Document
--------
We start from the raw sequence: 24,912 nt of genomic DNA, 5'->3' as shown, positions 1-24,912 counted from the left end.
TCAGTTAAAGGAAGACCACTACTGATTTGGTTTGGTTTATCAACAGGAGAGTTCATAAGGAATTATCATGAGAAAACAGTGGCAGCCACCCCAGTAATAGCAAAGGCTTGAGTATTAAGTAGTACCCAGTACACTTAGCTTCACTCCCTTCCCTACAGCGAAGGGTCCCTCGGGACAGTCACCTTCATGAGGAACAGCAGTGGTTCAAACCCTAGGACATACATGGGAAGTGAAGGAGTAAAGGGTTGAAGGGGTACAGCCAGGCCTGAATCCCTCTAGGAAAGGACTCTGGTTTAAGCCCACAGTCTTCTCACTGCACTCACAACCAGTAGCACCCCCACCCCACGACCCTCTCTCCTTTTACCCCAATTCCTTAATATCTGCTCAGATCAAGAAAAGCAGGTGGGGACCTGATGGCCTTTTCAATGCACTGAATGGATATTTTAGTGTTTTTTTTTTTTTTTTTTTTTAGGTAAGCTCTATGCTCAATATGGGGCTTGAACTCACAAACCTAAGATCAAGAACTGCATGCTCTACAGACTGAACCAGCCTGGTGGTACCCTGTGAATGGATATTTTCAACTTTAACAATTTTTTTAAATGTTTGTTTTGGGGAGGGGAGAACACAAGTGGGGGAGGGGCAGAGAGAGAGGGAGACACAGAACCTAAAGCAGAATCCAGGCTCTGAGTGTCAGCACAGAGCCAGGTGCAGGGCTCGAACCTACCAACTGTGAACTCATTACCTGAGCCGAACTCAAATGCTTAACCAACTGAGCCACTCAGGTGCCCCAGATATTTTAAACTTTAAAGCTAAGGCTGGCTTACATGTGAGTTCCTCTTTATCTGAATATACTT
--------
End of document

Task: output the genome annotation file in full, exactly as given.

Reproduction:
We start from the raw sequence: 24,912 nt of genomic DNA, 5'->3' as shown, positions 1-24,912 counted from the left end.
TCAGTTAAAGGAAGACCACTACTGATTTGGTTTGGTTTATCAACAGGAGAGTTCATAAGGAATTATCATGAGAAAACAGTGGCAGCCACCCCAGTAATAGCAAAGGCTTGAGTATTAAGTAGTACCCAGTACACTTAGCTTCACTCCCTTCCCTACAGCGAAGGGTCCCTCGGGACAGTCACCTTCATGAGGAACAGCAGTGGTTCAAACCCTAGGACATACATGGGAAGTGAAGGAGTAAAGGGTTGAAGGGGTACAGCCAGGCCTGAATCCCTCTAGGAAAGGACTCTGGTTTAAGCCCACAGTCTTCTCACTGCACTCACAACCAGTAGCACCCCCACCCCACGACCCTCTCTCCTTTTACCCCAATTCCTTAATATCTGCTCAGATCAAGAAAAGCAGGTGGGGACCTGATGGCCTTTTCAATGCACTGAATGGATATTTTAGTGTTTTTTTTTTTTTTTTTTTTTAGGTAAGCTCTATGCTCAATATGGGGCTTGAACTCACAAACCTAAGATCAAGAACTGCATGCTCTACAGACTGAACCAGCCTGGTGGTACCCTGTGAATGGATATTTTCAACTTTAACAATTTTTTTAAATGTTTGTTTTGGGGAGGGGAGAACACAAGTGGGGGAGGGGCAGAGAGAGAGGGAGACACAGAACCTAAAGCAGAATCCAGGCTCTGAGTGTCAGCACAGAGCCAGGTGCAGGGCTCGAACCTACCAACTGTGAACTCATTACCTGAGCCGAACTCAAATGCTTAACCAACTGAGCCACTCAGGTGCCCCAGATATTTTAAACTTTAAAGCTAAGGCTGGCTTACATGTGAGTTCCTCTTTATCTGAATATACTT